London poet, playwright, and hip-hop artist Kate Tempest was Bob Boilen's favorite discovery from the SXSW festival this year. Her gripping performance style and obvious commitment to connecting deeply with her audience led Bob to her stunning 2014 record, Everybody Down, a searing but empathetic character study of three young Londoners.
We asked Tempest to be our guest DJ on this week's episode of All Songs Considered to find out the story behind her stories. Unsurprisingly, the songs by other musicians that she chose to play point feature sharp, contemplative lyrics and artists who have never compromised their work in the name of popularity or commercial success. From a life-changing experience with the rapper RZA to the Dylan that woke her up to the power of words, the music Tempest talks about on our show is all about the ways music can break down walls to communicate directly with whoever's listening.
You can hear the whole interview with the listen link above and read excerpts in our playlist below.
Songs Featured On This Episode
Song: The Beigeness
from Everybody Down
On performing live:
"For me, what I've learnt from all these years of performing and rocking around [is] the most important people in the room are the people in the audience. This is what it's all for. This is why anybody does anything. It's for this energy, this gathering of people in the room. If you're telling a story, the most important part of any story is the people that are hearing it. That's why it will live. So I have huge respect for the gathering of people.
"And also, in other cultures and in other times, the artist had a role in their community. It wasn't just about this ego-driven pursuit of glory or this 'art in a vacuum' idea. It was to speak with and for the community. That's something that I feel very strongly [about] when I'm in live performance. It's about my place within this thing. This isn't about me; it's about us in the room, and if I can have some access point into all these people's hearts and minds, I need to at least return that, at least be there in the moment and let them know it's real."
Song: It's Alright, Ma (I'm Only Bleeding)
from Bringing It All Back Home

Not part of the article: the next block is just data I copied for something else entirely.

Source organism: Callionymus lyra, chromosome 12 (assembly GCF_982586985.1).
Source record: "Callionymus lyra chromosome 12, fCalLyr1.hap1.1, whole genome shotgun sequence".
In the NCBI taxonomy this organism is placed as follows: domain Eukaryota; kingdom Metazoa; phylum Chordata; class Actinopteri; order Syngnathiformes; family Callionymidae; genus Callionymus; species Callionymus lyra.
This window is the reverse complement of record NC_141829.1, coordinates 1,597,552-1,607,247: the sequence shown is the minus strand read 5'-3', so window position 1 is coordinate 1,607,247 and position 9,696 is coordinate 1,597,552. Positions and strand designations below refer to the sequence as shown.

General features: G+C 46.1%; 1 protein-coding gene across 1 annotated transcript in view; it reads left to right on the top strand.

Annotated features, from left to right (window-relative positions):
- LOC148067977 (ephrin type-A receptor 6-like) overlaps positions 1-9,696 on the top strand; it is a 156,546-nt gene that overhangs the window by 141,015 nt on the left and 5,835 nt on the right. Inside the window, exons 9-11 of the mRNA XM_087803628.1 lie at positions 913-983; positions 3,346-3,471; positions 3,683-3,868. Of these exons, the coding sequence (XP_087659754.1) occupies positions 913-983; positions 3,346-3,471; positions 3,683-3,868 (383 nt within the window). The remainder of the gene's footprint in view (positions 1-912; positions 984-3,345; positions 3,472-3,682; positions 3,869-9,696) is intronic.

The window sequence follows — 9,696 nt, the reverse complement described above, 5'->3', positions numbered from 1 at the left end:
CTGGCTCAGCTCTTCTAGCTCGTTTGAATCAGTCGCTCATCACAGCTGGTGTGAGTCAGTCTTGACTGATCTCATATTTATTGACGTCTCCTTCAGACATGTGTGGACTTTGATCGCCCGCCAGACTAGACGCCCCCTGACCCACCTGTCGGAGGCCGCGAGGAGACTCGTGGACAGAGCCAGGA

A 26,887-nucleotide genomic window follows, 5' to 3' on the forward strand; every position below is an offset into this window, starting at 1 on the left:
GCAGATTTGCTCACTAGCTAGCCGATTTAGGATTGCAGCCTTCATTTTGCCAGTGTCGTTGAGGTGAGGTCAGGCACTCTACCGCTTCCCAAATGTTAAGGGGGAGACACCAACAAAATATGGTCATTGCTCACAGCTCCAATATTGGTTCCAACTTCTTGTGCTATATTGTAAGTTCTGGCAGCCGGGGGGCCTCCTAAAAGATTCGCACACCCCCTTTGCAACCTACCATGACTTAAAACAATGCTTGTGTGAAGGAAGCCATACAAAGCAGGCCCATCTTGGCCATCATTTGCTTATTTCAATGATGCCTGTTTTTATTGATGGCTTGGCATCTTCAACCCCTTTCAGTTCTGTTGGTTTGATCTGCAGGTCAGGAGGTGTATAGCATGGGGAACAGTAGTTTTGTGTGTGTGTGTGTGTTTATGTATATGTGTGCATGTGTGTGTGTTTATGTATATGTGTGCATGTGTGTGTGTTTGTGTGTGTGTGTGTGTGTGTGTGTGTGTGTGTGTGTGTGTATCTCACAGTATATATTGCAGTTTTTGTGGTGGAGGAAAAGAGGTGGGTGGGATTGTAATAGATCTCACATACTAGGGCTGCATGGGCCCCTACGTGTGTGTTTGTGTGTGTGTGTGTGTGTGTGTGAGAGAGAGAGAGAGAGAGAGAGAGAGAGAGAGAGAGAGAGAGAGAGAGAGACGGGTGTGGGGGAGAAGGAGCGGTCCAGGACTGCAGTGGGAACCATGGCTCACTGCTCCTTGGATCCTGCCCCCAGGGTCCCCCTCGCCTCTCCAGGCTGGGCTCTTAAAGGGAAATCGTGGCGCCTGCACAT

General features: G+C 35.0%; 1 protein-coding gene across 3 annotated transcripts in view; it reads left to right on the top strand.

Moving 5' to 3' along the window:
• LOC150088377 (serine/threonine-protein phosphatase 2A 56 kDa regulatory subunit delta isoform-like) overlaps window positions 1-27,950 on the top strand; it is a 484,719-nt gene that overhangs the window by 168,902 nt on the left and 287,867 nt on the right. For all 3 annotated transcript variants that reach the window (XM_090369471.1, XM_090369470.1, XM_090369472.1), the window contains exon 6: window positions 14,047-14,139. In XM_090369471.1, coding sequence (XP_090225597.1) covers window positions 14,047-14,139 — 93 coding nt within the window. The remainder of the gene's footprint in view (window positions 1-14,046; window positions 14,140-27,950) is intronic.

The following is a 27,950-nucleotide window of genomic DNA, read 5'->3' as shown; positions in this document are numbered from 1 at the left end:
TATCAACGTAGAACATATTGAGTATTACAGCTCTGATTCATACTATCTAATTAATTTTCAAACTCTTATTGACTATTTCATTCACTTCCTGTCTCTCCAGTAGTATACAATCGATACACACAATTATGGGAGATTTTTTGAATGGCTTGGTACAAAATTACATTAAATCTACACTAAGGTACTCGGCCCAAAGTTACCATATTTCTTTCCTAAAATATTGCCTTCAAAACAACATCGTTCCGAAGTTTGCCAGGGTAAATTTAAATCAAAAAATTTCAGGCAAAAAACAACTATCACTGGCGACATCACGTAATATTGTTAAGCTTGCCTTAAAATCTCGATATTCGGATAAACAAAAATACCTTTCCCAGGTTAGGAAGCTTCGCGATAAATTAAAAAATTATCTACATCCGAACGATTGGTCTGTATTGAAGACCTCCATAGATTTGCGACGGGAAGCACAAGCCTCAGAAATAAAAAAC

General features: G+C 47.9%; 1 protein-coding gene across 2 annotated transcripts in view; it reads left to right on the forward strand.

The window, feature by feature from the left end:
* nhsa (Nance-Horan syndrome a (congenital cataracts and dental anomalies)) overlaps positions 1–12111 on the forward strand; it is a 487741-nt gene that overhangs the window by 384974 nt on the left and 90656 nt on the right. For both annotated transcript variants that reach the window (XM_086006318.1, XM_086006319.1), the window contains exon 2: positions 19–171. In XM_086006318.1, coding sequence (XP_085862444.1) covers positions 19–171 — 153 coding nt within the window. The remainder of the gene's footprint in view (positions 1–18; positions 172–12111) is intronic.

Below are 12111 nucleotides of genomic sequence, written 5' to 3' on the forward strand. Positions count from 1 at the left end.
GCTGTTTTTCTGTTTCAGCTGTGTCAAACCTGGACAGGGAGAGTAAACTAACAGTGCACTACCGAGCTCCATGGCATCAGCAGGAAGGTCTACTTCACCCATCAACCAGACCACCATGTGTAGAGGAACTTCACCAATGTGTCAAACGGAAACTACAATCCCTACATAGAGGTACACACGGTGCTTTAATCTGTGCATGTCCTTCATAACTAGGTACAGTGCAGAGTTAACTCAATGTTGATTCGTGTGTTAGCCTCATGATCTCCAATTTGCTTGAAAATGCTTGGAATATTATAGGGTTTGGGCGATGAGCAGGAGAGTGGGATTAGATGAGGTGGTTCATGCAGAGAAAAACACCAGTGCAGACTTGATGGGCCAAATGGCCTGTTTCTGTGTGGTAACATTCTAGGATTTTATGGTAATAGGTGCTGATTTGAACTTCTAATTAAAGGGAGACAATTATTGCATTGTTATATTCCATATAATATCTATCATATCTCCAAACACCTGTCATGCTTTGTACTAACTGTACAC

"My dad was a massive Bob Dylan fan, and he used to play it in the house all the time. He'd play Bob Dylan and talk to me a bit about the lyrics — why he thought this was a beautiful line or why this particular thing made him think of his past. So Bob Dylan was always a big lyrical presence in my heart and soul.
"There is optimism because it's so beautiful. It's him. The optimism comes through the poetry, I suppose — through the lyrics. The fact that you can put words to these feelings, that you can makes something that speaks so truly ... for me, that's kind of optimistic.
"It's such an incredible lyric. For me, it's the perfect lyric: 'He not busy being born is busy dying.' It's so rich. Although I began through listening to him with my dad, this was the first song where I heard this under my own steam, in my own right and understood this on my own terms. So this is my moment of Bob Dylan, of, 'Okay, you're mine now. You're not just something that belongs to a previous generation. I get this.'"
"When I found this record, this girl who was the coolest girl I ever met — she knew loads about government conspiracies, and she was like this super cool girl — she told me about Gravediggaz. She made me check them out. I fell in love with Too Poetic, the rapper from Gravediggaz. I couldn't believe this album. There's just something about the parabalistic nature of RZA sometimes, when he just goes there and he's so gracious.